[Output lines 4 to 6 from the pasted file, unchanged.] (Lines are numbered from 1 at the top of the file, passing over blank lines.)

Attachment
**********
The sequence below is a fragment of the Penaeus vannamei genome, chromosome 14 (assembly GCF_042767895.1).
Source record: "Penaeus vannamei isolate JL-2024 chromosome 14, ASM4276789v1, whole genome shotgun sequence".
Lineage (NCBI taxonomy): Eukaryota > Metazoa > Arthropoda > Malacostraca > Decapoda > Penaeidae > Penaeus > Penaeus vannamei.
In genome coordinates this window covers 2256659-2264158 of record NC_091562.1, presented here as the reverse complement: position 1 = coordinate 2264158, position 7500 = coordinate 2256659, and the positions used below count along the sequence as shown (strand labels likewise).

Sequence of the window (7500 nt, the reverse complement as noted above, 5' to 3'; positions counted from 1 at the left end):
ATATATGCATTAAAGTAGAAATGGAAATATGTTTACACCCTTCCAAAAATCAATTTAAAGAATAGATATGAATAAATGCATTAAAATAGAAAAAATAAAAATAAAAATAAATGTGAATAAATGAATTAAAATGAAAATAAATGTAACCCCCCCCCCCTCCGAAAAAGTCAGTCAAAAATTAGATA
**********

In genome coordinates this window covers 2256659-2264158 of record NC_091562.1, presented here as the reverse complement: position 1 = coordinate 2264158, position 7500 = coordinate 2256659, and the positions used below count along the sequence as shown (strand labels likewise).

Sequence of the window (7500 nt, the reverse complement as noted above, 5' to 3'; positions counted from 1 at the left end):
ATATATGCATTAAAGTAGAAATGGAAATATGTTTACACCCTTCCAAAAATCAATTTAAAGAATAGATATGAATAAATGCATTAAAATAGAAAAAATAAAAATAAAAATAAATGTGAATAAATGAATTAAAATGAAAATAAATGTAACCCCCCCCCCCTCCGAAAAAGTCAGTCAAAAATTAGATA